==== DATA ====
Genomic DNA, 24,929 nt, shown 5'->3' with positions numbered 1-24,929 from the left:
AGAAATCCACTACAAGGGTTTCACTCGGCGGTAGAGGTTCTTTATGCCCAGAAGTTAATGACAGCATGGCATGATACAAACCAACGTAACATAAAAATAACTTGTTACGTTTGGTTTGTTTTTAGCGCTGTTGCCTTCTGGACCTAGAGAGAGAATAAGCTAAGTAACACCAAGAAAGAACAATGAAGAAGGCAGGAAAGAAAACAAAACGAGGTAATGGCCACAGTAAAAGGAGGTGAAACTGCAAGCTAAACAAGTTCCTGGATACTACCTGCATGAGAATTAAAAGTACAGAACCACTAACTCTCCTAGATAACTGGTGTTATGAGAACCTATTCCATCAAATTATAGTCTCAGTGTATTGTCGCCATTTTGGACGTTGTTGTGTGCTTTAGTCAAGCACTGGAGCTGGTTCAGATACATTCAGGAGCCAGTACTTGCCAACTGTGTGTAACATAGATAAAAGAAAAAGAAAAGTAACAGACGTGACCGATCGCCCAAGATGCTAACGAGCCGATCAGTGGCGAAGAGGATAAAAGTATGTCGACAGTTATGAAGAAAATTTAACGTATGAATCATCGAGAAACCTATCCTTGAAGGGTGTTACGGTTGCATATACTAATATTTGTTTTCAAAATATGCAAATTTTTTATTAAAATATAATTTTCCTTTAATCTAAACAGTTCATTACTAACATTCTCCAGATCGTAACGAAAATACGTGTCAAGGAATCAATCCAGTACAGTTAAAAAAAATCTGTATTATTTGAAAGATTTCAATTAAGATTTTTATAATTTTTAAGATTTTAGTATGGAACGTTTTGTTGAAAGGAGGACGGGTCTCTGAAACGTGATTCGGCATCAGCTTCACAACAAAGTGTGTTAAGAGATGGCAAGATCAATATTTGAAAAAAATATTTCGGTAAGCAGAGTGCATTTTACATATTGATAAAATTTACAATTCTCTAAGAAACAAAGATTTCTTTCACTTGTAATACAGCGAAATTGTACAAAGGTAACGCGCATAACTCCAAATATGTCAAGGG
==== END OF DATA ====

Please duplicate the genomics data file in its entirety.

Genomic DNA, 24,929 nt, shown 5'->3' with positions numbered 1-24,929 from the left:
AGAAATCCACTACAAGGGTTTCACTCGGCGGTAGAGGTTCTTTATGCCCAGAAGTTAATGACAGCATGGCATGATACAAACCAACGTAACATAAAAATAACTTGTTACGTTTGGTTTGTTTTTAGCGCTGTTGCCTTCTGGACCTAGAGAGAGAATAAGCTAAGTAACACCAAGAAAGAACAATGAAGAAGGCAGGAAAGAAAACAAAACGAGGTAATGGCCACAGTAAAAGGAGGTGAAACTGCAAGCTAAACAAGTTCCTGGATACTACCTGCATGAGAATTAAAAGTACAGAACCACTAACTCTCCTAGATAACTGGTGTTATGAGAACCTATTCCATCAAATTATAGTCTCAGTGTATTGTCGCCATTTTGGACGTTGTTGTGTGCTTTAGTCAAGCACTGGAGCTGGTTCAGATACATTCAGGAGCCAGTACTTGCCAACTGTGTGTAACATAGATAAAAGAAAAAGAAAAGTAACAGACGTGACCGATCGCCCAAGATGCTAACGAGCCGATCAGTGGCGAAGAGGATAAAAGTATGTCGACAGTTATGAAGAAAATTTAACGTATGAATCATCGAGAAACCTATCCTTGAAGGGTGTTACGGTTGCATATACTAATATTTGTTTTCAAAATATGCAAATTTTTTATTAAAATATAATTTTCCTTTAATCTAAACAGTTCATTACTAACATTCTCCAGATCGTAACGAAAATACGTGTCAAGGAATCAATCCAGTACAGTTAAAAAAAATCTGTATTATTTGAAAGATTTCAATTAAGATTTTTATAATTTTTAAGATTTTAGTATGGAACGTTTTGTTGAAAGGAGGACGGGTCTCTGAAACGTGATTCGGCATCAGCTTCACAACAAAGTGTGTTAAGAGATGGCAAGATCAATATTTGAAAAAAATATTTCGGTAAGCAGAGTGCATTTTACATATTGATAAAATTTACAATTCTCTAAGAAACAAAGATTTCTTTCACTTGTAATACAGCGAAATTGTACAAAGGTAACGCGCATAACTCCAAATATGTCAAGGG